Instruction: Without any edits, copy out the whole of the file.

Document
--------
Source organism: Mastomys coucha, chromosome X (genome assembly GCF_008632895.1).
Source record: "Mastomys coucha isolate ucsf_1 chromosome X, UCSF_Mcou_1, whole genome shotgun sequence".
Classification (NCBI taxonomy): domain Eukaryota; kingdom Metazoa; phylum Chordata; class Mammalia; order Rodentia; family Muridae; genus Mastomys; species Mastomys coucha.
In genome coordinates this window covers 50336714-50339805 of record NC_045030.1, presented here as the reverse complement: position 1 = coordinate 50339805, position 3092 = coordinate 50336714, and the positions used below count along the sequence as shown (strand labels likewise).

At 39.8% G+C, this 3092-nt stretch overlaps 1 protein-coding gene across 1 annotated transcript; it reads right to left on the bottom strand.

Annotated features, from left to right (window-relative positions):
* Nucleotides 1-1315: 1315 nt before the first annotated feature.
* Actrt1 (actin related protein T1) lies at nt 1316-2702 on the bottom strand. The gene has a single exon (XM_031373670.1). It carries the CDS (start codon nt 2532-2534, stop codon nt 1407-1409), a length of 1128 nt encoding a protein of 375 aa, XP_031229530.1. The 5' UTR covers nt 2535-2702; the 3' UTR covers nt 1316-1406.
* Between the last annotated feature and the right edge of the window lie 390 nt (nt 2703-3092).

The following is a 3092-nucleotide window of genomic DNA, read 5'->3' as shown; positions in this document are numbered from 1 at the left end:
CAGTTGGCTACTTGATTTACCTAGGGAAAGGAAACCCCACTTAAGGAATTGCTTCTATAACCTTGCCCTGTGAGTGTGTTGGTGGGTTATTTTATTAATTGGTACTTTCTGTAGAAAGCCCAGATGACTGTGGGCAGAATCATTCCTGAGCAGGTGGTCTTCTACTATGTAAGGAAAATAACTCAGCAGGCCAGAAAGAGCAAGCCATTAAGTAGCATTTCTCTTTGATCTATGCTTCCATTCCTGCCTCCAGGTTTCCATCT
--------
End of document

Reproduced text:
Source organism: Mastomys coucha, chromosome X (genome assembly GCF_008632895.1).
Source record: "Mastomys coucha isolate ucsf_1 chromosome X, UCSF_Mcou_1, whole genome shotgun sequence".
Classification (NCBI taxonomy): domain Eukaryota; kingdom Metazoa; phylum Chordata; class Mammalia; order Rodentia; family Muridae; genus Mastomys; species Mastomys coucha.
In genome coordinates this window covers 50336714-50339805 of record NC_045030.1, presented here as the reverse complement: position 1 = coordinate 50339805, position 3092 = coordinate 50336714, and the positions used below count along the sequence as shown (strand labels likewise).

At 39.8% G+C, this 3092-nt stretch overlaps 1 protein-coding gene across 1 annotated transcript; it reads right to left on the bottom strand.

Annotated features, from left to right (window-relative positions):
* Nucleotides 1-1315: 1315 nt before the first annotated feature.
* Actrt1 (actin related protein T1) lies at nt 1316-2702 on the bottom strand. The gene has a single exon (XM_031373670.1). It carries the CDS (start codon nt 2532-2534, stop codon nt 1407-1409), a length of 1128 nt encoding a protein of 375 aa, XP_031229530.1. The 5' UTR covers nt 2535-2702; the 3' UTR covers nt 1316-1406.
* Between the last annotated feature and the right edge of the window lie 390 nt (nt 2703-3092).

The following is a 3092-nucleotide window of genomic DNA, read 5'->3' as shown; positions in this document are numbered from 1 at the left end:
CAGTTGGCTACTTGATTTACCTAGGGAAAGGAAACCCCACTTAAGGAATTGCTTCTATAACCTTGCCCTGTGAGTGTGTTGGTGGGTTATTTTATTAATTGGTACTTTCTGTAGAAAGCCCAGATGACTGTGGGCAGAATCATTCCTGAGCAGGTGGTCTTCTACTATGTAAGGAAAATAACTCAGCAGGCCAGAAAGAGCAAGCCATTAAGTAGCATTTCTCTTTGATCTATGCTTCCATTCCTGCCTCCAGGTTTCCATCT